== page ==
The world faces an unprecedented number of humanitarian emergencies and the conflict in Ukraine is another crises requiring global humanitarian assistance
This eLearning module will help psychiatrists have a better understanding of their role in complex emergencies, in keeping with international guidelines.
This module is available free of charge to members and non members
Refugees are subject to a wide range of day-to-day stressors, and many will have been exposed to potentially traumatic events. In this podcast Ruth Wells talks to Raj Persaud about her experiences working with Syrian refugees in Jordan, and discusses how mental health professionals can best address their psychosocial needs.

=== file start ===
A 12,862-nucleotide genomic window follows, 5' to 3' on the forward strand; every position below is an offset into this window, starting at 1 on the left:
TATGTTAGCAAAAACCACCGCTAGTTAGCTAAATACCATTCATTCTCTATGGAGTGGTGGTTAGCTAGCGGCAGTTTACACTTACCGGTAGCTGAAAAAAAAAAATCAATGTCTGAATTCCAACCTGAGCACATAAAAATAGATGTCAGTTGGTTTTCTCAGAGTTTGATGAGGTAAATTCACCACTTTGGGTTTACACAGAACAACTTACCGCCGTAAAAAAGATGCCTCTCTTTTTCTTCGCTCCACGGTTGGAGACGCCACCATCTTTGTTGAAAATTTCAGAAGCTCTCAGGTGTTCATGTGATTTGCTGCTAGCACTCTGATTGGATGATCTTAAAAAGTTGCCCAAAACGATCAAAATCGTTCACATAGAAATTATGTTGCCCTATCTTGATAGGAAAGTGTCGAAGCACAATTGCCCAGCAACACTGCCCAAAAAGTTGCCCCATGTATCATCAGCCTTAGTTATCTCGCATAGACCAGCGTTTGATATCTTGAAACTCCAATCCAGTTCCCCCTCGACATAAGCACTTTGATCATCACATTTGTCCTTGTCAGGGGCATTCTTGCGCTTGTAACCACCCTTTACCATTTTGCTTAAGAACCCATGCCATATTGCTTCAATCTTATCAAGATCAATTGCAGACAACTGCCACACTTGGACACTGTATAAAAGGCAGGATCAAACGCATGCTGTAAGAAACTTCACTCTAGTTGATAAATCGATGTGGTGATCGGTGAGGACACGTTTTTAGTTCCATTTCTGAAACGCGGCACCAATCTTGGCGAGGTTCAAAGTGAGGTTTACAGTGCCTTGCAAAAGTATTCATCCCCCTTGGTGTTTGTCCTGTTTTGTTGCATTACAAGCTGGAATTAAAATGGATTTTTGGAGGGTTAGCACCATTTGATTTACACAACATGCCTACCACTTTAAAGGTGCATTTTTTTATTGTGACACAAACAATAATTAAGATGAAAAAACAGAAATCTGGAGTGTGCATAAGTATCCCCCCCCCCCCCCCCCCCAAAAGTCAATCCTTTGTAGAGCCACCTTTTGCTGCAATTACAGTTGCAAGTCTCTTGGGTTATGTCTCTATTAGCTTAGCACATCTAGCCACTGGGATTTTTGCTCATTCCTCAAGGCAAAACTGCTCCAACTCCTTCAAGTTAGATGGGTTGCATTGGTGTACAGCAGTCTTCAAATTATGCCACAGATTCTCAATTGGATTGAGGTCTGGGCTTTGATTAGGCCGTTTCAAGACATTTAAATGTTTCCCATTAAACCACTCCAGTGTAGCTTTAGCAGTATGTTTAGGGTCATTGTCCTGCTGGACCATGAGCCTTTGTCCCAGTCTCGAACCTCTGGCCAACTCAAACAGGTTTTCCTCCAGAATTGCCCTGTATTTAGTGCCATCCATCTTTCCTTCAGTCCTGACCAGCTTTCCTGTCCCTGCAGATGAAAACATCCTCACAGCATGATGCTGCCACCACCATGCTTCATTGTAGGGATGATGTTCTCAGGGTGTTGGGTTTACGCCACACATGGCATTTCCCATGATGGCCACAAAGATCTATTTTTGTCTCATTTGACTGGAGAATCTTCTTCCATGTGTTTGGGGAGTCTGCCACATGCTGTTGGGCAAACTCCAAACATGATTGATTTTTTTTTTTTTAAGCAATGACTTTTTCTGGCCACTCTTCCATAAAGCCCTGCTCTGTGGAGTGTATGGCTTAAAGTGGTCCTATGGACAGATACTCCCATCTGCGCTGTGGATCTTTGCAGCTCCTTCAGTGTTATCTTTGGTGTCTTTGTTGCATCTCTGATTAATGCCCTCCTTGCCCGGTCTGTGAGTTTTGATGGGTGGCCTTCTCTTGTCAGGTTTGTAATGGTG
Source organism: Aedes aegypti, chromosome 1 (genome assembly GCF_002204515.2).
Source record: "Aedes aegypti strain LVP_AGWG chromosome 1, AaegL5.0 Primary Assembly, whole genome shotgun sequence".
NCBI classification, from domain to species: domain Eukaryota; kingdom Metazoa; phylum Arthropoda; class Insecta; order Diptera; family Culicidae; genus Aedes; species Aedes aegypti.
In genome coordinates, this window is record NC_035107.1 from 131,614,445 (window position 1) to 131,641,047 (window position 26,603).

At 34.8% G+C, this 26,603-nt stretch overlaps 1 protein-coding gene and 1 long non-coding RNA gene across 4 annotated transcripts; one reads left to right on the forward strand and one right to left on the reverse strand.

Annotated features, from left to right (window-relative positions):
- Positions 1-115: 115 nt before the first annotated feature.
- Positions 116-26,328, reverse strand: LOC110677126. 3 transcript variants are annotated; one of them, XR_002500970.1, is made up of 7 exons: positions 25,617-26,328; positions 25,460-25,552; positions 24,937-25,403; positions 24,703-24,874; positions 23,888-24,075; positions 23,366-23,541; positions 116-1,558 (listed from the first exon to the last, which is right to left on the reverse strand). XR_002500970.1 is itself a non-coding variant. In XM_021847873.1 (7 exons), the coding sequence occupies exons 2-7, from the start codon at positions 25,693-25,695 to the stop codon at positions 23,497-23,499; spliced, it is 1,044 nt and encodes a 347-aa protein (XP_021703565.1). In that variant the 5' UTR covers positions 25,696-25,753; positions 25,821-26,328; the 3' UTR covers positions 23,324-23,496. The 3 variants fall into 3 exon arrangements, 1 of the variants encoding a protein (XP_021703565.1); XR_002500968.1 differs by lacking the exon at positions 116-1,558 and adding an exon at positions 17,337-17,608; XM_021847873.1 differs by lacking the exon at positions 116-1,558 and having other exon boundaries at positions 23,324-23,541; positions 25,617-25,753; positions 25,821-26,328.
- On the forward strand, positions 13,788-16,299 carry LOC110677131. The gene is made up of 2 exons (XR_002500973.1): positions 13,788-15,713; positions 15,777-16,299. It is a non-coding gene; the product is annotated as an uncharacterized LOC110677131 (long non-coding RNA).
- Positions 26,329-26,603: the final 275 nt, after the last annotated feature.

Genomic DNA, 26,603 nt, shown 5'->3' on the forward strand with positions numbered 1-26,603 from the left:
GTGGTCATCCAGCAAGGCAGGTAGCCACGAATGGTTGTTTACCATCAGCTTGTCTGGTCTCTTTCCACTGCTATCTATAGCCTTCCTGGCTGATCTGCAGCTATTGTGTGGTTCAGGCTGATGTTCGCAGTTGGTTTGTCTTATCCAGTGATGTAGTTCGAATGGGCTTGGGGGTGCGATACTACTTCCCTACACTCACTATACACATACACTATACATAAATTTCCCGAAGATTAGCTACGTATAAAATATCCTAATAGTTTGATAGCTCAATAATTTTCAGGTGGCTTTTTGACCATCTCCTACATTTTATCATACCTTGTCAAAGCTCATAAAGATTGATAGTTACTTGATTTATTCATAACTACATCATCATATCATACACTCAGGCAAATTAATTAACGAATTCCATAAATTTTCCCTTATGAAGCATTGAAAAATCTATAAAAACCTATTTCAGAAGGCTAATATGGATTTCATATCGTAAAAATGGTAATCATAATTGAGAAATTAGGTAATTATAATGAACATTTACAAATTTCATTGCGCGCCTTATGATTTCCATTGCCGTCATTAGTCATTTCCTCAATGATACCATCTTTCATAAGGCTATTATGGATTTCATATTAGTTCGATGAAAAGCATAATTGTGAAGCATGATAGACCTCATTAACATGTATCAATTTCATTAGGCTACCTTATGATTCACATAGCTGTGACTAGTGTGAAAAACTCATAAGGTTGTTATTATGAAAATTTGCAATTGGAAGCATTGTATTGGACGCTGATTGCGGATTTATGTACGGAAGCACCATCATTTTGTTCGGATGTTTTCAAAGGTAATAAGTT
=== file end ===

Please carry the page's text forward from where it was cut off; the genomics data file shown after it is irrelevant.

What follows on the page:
In this podcast, Dr Raj Persaud speaks with Dr Orest Suvalo, a psychiatrist based in Ukraine who is coordinating a support centre that has been set up at Lviv central train station. They discuss the impact of the war on the mental health of the people he meets arriving into and passing through the station, on those with mental health and psychiatric diagnoses, as well as on Dr Suvalo himself as he continues to live and work in Ukraine.
In this podcast Dr Raj Persaud is in conversation with Dr Dmytro Assonov, discussing his work with Ukrainian veterans in the field; how his work has changed due to the current climate; the motivations, resilience and patriotism that he witnesses in the soldiers who have joined the Ukrainian fight against Russia; and the changing theories for post-traumatic stress disorder (PTSD).
General Principles of Psychological First Aid webinar – 30 March 2022